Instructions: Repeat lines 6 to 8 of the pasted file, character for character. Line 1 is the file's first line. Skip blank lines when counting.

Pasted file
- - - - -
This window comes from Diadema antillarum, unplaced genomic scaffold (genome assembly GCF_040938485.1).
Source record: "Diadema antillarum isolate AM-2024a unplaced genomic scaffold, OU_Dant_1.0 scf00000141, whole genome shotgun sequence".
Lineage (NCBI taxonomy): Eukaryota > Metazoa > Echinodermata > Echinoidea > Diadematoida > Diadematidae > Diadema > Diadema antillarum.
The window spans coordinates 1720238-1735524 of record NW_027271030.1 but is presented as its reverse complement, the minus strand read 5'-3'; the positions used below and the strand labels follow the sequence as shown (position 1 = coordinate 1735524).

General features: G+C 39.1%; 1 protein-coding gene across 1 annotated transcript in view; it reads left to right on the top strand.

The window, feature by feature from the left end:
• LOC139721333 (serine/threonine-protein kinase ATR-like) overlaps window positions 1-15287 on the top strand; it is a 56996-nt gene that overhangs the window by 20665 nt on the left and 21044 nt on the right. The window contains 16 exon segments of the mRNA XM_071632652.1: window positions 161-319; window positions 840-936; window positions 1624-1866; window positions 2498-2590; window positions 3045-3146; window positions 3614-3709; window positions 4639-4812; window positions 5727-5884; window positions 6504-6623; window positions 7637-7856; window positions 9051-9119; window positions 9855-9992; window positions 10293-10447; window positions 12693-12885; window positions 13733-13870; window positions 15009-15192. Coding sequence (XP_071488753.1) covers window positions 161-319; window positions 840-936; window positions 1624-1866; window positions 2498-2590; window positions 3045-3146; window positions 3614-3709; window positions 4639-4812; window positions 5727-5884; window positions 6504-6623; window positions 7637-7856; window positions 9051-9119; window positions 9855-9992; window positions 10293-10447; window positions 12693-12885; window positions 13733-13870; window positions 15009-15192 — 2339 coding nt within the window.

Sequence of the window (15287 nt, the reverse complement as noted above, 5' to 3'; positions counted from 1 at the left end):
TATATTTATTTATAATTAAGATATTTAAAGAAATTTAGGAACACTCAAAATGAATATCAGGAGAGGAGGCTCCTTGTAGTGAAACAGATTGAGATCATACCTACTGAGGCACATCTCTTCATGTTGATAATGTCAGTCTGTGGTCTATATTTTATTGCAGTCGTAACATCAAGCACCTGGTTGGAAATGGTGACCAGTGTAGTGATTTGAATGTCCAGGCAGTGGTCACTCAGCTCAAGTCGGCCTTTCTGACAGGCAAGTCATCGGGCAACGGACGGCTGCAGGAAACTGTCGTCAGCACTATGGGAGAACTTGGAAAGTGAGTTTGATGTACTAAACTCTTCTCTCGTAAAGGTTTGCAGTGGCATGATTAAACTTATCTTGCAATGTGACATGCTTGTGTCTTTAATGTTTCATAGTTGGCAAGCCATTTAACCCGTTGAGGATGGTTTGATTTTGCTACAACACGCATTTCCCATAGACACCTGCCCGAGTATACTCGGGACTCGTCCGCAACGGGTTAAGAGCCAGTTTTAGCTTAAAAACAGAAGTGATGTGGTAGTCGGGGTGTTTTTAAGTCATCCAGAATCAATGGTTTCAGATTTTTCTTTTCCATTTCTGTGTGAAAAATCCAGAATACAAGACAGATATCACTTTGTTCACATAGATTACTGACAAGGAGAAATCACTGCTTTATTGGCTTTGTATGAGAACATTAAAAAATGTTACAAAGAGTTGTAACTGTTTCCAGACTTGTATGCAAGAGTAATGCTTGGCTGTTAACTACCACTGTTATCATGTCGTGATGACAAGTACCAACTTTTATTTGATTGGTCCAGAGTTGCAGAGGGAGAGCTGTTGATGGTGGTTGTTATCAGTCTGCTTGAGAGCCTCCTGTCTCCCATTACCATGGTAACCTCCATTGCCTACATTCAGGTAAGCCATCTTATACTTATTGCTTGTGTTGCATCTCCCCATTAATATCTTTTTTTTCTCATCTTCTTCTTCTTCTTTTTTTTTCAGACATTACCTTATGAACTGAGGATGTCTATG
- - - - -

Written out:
The window, feature by feature from the left end:
• LOC139721333 (serine/threonine-protein kinase ATR-like) overlaps window positions 1-15287 on the top strand; it is a 56996-nt gene that overhangs the window by 20665 nt on the left and 21044 nt on the right. The window contains 16 exon segments of the mRNA XM_071632652.1: window positions 161-319; window positions 840-936; window positions 1624-1866; window positions 2498-2590; window positions 3045-3146; window positions 3614-3709; window positions 4639-4812; window positions 5727-5884; window positions 6504-6623; window positions 7637-7856; window positions 9051-9119; window positions 9855-9992; window positions 10293-10447; window positions 12693-12885; window positions 13733-13870; window positions 15009-15192. Coding sequence (XP_071488753.1) covers window positions 161-319; window positions 840-936; window positions 1624-1866; window positions 2498-2590; window positions 3045-3146; window positions 3614-3709; window positions 4639-4812; window positions 5727-5884; window positions 6504-6623; window positions 7637-7856; window positions 9051-9119; window positions 9855-9992; window positions 10293-10447; window positions 12693-12885; window positions 13733-13870; window positions 15009-15192 — 2339 coding nt within the window.

Sequence of the window (15287 nt, the reverse complement as noted above, 5' to 3'; positions counted from 1 at the left end):